Treb has announced a new record for the month of September. This result was up by 42.3 per cent compared to September 2019. Following a record third quarter, sales through the first nine months of 2020 were up by approximately one per cent compared to the same period in 2019.
“Improving economic conditions and extremely low borrowing costs sustained record-level sales in September, as we continued to account for the substantial amount of pent-up demand that resulted from the spring downturn. Further improvements in the economy, including job growth, would support strong home sales moving forward. However, it will be important to monitor the trajectory of COVID-19 cases, the related government policy response, and the impact on jobs and consumer confidence,” said Ms. Patel.
Year-over-year sales growth in September continued to be driven by ground-oriented market segments, including detached and semi-detached houses and townhouses. Annual growth rates were also higher for sales reported in the GTA regions surrounding the City of Toronto.
The September 2020 MLS® Home Price Index Composite Benchmark was up by 11.6 per cent yearover-year. The average selling price for all home types combined in September was $960,772 – up by 14 per cent year-over-year. Price growth was driven by the low-rise market segments. The relatively better supplied condominium apartment segment experienced a comparatively slower pace of price growth.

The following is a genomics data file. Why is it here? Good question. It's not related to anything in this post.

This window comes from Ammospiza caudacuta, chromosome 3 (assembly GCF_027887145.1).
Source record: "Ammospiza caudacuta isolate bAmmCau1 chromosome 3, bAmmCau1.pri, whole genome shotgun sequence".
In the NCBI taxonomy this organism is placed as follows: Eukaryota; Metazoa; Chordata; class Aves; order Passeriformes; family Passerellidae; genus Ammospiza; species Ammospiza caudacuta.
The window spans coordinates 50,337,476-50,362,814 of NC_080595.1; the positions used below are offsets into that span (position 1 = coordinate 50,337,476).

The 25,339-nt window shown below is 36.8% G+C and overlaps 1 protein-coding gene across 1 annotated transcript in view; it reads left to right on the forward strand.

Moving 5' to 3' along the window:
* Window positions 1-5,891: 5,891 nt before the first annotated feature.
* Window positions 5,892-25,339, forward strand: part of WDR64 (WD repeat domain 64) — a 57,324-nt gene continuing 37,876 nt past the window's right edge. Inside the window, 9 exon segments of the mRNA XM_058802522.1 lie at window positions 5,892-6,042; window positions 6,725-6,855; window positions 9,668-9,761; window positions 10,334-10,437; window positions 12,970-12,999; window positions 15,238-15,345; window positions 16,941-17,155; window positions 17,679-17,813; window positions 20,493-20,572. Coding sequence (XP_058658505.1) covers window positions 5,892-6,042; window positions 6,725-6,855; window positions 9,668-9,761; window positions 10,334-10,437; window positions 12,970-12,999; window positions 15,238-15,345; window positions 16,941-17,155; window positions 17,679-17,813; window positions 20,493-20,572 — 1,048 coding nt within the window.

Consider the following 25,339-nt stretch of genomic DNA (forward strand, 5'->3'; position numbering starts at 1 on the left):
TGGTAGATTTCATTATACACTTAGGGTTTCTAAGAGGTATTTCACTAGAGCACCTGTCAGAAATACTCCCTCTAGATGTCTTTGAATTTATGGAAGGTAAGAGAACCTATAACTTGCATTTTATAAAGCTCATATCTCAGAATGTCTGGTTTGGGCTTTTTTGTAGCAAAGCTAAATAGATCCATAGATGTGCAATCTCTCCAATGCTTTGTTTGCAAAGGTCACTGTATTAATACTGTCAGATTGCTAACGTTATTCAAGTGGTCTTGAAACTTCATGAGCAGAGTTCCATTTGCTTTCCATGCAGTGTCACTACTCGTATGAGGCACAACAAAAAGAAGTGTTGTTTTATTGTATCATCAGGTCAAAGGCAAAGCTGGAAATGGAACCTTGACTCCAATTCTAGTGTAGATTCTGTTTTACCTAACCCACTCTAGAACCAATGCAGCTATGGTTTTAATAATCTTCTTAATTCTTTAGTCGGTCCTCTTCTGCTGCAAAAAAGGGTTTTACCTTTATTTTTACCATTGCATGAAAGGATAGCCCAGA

“On a GTA-wide basis, market conditions tightened in September relative to last year, with sales increasing at a faster pace than new listings. With competition between buyers increasing noticeably, double-digit year-over-year price growth was commonplace throughout the region in September, resulting in the overall average selling price reaching a new record,” said Jason Mercer, TRREB’s Chief Market Analyst. “The housing market recovery experienced throughout the summer benefitted the broader economy as well. Home sales reported through TRREB’s MLS® System result in billions of dollars in spin-off expenditures, support for tens of thousands of jobs, and billions of dollars in taxes paid to all levels of government. The demand for housing and the related economic impacts will continue in the postCOVID period as population growth resumes. Policymakers will need to continue their efforts to bring more housing supply on line to meet this longer-term demand,” said TRREB CEO John DiMichele.